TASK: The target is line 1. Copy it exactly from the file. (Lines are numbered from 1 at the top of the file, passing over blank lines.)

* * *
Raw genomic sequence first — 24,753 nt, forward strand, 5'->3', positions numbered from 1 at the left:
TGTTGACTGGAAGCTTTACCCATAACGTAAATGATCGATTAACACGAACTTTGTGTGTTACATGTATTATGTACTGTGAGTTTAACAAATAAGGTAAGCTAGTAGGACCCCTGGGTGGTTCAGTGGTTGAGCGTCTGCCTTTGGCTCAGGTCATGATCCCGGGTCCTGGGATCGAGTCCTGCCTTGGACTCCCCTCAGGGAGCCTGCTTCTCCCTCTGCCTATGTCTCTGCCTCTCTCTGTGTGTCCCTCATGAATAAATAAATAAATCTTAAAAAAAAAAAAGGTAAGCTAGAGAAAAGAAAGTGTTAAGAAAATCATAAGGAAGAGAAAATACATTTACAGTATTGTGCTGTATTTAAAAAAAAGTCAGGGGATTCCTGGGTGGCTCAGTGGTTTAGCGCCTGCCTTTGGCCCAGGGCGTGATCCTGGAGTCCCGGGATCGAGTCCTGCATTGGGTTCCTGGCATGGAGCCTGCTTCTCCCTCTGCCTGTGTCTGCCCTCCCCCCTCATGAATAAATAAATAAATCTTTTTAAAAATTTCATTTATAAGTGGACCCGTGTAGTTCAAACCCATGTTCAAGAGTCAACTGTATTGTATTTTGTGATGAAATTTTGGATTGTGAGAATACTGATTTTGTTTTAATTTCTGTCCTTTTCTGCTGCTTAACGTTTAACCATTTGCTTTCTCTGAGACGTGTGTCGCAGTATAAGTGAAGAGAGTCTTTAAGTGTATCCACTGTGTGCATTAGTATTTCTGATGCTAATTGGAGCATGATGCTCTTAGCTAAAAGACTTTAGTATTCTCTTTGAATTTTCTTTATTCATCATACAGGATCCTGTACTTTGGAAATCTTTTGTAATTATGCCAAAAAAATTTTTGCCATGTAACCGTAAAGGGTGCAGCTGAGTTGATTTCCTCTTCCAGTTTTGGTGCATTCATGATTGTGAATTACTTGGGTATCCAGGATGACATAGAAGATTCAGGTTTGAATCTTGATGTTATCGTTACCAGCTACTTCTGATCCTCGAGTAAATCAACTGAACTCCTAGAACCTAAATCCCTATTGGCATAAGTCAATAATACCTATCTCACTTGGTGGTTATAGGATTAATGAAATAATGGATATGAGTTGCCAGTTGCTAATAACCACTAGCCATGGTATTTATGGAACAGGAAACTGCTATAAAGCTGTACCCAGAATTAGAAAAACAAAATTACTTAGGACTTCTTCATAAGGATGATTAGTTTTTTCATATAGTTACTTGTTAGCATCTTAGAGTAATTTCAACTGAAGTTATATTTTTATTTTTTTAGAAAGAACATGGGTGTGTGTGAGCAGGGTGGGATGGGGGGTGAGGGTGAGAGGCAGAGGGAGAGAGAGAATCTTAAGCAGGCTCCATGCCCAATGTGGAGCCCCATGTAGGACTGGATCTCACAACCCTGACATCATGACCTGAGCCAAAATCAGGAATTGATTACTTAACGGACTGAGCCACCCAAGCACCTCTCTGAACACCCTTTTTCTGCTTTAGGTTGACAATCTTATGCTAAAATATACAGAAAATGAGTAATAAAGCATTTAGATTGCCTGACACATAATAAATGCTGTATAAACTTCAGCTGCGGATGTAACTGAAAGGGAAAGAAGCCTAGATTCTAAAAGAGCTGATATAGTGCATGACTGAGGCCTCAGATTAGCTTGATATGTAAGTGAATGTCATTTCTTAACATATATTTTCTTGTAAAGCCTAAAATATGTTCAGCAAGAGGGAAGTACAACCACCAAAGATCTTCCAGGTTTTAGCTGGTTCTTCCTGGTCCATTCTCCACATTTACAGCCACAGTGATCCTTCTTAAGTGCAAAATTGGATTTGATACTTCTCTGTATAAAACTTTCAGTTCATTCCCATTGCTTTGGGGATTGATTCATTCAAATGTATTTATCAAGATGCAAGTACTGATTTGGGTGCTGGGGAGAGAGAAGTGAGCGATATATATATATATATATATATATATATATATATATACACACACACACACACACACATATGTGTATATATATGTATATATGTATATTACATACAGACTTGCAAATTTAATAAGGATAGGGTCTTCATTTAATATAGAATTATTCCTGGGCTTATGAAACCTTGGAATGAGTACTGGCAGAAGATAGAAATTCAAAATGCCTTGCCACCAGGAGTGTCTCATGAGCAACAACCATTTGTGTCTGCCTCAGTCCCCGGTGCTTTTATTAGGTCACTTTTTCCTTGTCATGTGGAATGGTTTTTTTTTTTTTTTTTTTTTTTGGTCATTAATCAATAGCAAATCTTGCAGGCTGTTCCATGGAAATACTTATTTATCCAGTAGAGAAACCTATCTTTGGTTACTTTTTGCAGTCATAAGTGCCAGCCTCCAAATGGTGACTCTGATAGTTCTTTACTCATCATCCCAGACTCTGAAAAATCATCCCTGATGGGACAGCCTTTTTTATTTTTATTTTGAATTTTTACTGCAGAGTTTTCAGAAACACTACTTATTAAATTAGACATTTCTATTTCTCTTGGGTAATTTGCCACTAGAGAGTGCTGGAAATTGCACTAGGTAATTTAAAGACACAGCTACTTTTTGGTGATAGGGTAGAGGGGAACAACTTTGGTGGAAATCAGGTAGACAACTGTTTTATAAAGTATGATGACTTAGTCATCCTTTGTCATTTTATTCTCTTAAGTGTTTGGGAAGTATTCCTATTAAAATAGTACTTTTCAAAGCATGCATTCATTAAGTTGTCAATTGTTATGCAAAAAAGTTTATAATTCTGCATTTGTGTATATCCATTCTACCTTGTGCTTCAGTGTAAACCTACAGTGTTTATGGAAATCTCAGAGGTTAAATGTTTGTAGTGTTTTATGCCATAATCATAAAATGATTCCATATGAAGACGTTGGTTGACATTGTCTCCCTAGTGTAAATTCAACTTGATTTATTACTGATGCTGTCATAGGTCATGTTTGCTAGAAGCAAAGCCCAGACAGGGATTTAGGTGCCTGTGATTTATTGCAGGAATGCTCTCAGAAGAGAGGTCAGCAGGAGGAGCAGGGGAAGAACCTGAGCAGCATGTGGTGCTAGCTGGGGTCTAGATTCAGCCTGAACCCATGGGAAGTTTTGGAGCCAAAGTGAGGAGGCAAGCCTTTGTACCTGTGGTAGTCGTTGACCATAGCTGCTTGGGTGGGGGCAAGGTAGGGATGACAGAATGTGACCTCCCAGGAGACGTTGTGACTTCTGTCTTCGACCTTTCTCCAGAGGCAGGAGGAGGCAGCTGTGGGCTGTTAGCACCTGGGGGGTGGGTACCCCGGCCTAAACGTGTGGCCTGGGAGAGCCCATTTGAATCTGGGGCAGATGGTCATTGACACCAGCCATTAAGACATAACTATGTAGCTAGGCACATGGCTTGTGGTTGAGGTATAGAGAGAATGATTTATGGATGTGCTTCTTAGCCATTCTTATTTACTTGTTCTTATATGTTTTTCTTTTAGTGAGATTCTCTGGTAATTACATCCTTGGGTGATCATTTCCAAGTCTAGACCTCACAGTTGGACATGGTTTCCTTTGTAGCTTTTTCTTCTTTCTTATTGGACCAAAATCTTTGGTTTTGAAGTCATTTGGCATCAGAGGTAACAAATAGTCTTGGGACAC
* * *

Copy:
Raw genomic sequence first — 24,753 nt, forward strand, 5'->3', positions numbered from 1 at the left: